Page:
First, I’m not an ideal example of indie success. I started off in the legacy world, and now do a mix of Amazon- and self-publishing. In fact, the first six books that will form the basis for the series were all published initially by Penguin Putnam before I got my rights back and self-published them; and the seventh and eighth books that will form the basis for the series are published by Amazon’s Thomas & Mercer. So probably a better example of indie books getting a big-time film/TV option would be Hugh Howey’s Wool, optioned by Ridley and Tony Scott.

More importantly, for anyone who’s wondering whether indie is a viable means of publishing, I think a better metric than “Is Hollywood interested?” is “How many authors are making how much money and achieving how much happiness through indie publishing?” After all, a movie or TV show is about the rarest and luckiest thing that can happen to an author. Making a living doing what you love is a much more manageable and achievable goal. For more, I recommend the series of posts on “Indie Authors Quitting Their Day Jobs” at The Passive Voice, along with the groundbreaking analysis of how much money is being made through indie publishing over at AuthorEarnings.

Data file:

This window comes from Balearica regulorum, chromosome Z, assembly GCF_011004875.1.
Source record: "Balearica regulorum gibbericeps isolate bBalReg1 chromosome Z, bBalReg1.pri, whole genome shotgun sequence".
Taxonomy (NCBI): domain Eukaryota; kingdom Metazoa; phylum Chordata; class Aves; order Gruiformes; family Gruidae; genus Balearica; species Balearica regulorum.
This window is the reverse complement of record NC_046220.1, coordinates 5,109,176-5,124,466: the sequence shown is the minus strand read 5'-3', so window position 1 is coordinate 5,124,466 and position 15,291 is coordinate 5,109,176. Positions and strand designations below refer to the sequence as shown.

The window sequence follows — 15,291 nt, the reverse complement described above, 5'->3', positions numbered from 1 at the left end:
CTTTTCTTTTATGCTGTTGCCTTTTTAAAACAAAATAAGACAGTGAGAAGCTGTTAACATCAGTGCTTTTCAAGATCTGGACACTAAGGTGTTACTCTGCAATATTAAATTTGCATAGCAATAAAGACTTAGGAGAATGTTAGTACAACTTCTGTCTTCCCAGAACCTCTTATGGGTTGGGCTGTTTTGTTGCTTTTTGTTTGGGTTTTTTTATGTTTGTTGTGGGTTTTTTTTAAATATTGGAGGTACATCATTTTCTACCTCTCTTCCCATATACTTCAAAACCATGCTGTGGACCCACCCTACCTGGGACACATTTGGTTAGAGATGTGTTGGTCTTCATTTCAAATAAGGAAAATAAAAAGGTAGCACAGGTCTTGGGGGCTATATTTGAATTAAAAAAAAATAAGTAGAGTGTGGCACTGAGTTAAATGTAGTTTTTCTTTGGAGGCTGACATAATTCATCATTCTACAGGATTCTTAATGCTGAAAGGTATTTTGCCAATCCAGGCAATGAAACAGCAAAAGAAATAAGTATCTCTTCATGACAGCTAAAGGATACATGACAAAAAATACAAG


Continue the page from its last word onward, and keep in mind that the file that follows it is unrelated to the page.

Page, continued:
Hmm, I guess I couldn’t do this post without at least a couple political or publishing asides… :)

So that’s the latest. I’ll have updates as I learn more. In the meantime, keep your fingers crossed… this should be a lot of fun and so far I think we have all the elements of a great television series!

Monday, August 11, 2014

See? Amazon *Does* Think Books Are Special Snowflakes!

Today I found myself ruminating over what might be summed up as the “Books Are Special Snowflakes” argument, much loved among a class of patrician writers. For example, “Authors Guild” pitchman Richard Russo even demanded that Jeff Bezos take a pledge on the topic: